Speeches & Interviews 2017

Speeches & Interviews 2017

Thank you, Attorney General Sessions for your kind introduction. It is an honor to join you today and to be a part of this veteran’s appreciation ceremony.

Our top-notch intelligence collection tells me this is the 7th year running that you have held this event at the Department of Justice – which I think is a wonderful way to honor the more than 28,000 veterans (25% of DOJ workforce) that work across the DOJ.

Good morning. Thank you, Dr. Brothers for that introduction. And thank you to everyone in the audience today for the work you do to keep our country safe.
We all recognize that our government’s most basic responsibility is to protect its citizens. But we don’t do it alone. We do it in partnership with the private sector, with academia, and with foreign governments. So I’m glad to see you all assembled for this week’s conference.

Thank you Attorney General Sessions for your leadership and for inviting me to join you here today and working together on the Task Force. We have served together in the U.S. Senate, and now we serve together in the Trump Administration. We stand together today to address an issue which we both strongly believe needs to be addressed using the authorities of our respective agencies.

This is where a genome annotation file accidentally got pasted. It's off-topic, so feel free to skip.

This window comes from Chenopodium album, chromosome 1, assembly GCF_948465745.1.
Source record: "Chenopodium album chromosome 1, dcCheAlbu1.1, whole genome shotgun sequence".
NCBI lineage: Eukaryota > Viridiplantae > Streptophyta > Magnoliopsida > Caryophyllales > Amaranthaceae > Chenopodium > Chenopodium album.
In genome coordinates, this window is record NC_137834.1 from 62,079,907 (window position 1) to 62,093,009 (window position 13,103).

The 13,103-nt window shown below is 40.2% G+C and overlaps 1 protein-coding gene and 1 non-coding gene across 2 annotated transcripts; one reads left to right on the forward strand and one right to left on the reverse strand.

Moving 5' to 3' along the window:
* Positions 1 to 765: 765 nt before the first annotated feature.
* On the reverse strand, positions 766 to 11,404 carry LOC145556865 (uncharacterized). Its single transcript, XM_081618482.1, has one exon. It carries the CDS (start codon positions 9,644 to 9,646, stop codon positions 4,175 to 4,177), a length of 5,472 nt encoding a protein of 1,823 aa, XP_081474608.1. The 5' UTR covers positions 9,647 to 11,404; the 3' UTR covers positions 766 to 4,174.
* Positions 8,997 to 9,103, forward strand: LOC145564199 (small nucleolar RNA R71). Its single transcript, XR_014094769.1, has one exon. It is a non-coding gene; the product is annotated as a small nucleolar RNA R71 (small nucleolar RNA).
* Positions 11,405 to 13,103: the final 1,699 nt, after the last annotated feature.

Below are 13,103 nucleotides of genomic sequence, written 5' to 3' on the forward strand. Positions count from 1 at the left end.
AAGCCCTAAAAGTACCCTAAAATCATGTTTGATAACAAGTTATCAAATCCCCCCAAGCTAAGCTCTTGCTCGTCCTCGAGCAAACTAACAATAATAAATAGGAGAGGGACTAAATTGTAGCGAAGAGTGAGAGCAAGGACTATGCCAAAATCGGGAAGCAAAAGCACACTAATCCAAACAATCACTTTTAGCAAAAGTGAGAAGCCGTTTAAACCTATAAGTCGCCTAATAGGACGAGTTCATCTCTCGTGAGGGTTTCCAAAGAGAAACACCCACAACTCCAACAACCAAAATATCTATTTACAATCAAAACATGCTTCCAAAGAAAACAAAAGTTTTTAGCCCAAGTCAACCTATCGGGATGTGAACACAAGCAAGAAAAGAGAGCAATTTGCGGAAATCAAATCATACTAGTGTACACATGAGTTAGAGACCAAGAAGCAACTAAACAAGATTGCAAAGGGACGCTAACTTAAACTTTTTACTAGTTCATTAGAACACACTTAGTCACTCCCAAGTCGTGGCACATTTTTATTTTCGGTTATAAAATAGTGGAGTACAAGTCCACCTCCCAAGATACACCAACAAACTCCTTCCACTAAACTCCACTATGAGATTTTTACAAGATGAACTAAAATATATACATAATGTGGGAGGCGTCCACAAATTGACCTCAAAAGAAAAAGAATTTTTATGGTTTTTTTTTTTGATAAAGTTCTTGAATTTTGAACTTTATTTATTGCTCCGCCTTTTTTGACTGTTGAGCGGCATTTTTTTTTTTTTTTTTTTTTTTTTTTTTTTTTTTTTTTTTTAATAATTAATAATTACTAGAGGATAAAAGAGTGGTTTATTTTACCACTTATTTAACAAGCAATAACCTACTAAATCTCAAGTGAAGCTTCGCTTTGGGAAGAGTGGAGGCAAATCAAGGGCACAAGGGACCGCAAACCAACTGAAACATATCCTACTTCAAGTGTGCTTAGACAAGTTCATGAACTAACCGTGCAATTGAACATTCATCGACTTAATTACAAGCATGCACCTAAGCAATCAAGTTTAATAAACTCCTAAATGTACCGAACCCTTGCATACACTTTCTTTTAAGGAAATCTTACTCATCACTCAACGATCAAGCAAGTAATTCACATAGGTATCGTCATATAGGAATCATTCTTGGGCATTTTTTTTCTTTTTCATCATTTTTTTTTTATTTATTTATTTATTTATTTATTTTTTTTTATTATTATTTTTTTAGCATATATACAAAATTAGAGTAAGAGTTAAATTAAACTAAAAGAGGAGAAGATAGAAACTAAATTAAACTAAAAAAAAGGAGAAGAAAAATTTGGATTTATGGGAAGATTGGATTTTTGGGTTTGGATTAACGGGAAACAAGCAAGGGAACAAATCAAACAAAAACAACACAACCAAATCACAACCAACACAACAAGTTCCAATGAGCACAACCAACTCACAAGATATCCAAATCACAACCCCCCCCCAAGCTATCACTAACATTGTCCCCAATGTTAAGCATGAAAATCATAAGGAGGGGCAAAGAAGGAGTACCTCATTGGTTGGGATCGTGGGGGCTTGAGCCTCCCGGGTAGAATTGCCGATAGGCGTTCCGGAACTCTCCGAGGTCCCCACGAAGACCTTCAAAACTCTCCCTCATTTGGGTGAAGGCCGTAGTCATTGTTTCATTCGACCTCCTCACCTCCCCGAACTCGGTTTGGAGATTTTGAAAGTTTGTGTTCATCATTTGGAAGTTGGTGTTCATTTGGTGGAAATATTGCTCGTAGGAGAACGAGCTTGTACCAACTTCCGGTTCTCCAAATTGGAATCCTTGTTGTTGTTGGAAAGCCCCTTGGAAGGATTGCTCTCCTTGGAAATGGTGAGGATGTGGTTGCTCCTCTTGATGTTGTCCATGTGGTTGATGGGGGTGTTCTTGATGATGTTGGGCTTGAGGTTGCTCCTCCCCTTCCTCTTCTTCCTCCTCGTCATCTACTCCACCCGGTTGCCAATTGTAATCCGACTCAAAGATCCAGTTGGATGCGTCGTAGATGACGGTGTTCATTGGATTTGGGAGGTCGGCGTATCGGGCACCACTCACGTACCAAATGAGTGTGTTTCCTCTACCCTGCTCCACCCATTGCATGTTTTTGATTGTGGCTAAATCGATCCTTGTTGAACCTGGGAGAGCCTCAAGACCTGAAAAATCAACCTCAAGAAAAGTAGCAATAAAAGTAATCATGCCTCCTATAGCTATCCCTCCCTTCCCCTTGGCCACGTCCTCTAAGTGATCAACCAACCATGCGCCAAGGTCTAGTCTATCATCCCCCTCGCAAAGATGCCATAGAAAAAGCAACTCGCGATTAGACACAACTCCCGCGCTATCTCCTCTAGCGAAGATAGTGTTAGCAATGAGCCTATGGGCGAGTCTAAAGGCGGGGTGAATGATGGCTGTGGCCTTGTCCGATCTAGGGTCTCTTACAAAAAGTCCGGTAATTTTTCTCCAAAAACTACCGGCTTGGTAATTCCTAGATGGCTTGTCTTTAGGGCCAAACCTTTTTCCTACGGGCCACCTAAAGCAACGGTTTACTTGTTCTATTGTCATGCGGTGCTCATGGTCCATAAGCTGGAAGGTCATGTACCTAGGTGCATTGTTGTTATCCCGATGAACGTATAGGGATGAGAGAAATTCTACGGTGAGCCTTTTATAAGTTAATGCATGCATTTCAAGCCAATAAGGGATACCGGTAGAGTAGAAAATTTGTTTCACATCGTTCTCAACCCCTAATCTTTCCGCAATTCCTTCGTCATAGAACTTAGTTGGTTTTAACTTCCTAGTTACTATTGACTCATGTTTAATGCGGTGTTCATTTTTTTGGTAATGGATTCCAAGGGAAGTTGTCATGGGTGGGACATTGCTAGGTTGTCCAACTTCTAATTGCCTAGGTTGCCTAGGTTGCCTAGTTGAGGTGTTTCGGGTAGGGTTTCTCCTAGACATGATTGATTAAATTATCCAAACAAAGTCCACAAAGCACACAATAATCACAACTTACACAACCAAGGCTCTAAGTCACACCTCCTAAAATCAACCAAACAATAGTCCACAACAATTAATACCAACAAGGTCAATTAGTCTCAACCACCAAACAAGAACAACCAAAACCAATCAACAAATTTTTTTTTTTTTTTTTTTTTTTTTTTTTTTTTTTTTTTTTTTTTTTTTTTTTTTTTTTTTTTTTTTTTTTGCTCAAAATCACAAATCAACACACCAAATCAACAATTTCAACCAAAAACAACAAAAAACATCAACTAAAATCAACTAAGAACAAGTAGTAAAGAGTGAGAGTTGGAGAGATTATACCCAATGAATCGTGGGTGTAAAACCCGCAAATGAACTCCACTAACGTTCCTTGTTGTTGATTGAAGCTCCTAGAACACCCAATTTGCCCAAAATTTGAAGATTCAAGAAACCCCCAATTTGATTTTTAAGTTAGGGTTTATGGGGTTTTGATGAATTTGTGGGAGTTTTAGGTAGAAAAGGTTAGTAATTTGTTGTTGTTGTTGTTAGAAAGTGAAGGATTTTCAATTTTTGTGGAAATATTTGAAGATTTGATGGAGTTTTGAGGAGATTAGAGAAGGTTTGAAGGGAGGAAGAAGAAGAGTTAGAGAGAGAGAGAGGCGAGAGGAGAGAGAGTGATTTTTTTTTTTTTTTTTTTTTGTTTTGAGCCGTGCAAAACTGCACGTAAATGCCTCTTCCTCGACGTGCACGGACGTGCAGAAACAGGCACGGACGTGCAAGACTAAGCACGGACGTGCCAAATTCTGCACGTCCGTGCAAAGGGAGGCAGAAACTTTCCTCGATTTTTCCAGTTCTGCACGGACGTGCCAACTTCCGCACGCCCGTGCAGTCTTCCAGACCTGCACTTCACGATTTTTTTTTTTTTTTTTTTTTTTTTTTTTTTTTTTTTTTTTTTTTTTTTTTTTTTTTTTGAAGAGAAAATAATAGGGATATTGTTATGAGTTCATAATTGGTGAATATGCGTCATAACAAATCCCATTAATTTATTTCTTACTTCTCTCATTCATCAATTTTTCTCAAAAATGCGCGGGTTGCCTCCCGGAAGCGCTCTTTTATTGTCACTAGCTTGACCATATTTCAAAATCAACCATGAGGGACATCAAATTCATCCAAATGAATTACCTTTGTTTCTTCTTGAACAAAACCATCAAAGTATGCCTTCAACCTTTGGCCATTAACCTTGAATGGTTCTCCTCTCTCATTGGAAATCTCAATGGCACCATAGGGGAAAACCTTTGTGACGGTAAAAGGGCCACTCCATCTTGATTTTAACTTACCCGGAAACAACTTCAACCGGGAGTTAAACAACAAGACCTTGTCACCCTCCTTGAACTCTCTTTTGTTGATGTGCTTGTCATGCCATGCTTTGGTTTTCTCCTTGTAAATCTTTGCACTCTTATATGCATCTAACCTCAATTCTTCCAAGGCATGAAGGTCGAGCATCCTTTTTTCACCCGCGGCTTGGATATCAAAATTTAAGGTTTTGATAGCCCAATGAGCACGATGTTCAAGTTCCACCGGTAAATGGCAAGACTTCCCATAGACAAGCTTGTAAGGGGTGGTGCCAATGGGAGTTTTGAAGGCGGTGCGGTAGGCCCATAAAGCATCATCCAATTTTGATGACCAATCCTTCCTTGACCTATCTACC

Tom Billington, thank you very much for your introduction, and for organizing this meeting. Looking out at the crowd, it is clear that there are a lot of good people here engaged on this subject. And I appreciate the invitation to come and kick off what I think is going to be, and hopefully is going to be, a very productive and informative session for you here.

As the National Intelligence Manager for East Asia, I work for the Director of National Intelligence and am responsible for integrating the Intelligence Community’s collection, analysis, counter-intelligence and budgetary approach for East Asian issues. National Intelligence Managers also serve as the bridge between policymakers and the Intelligence Community to orient and guide collection and analytic needs. One of my key responsibilities is to identify gaps between what our policy makers need and what the Intelligence Community can provide to close these gaps. With that as my job description, I can certainly tell you that this is an interesting time to work East Asia – especially since my responsibilities include North Korea. There are few issues that garner the same level of attention at the highest levels of government – and few issues have been such a high priority throughout our recent Presidential transition. North Korea is one of the Trump Administration’s top national security priorities – just as it was for the Obama Administration.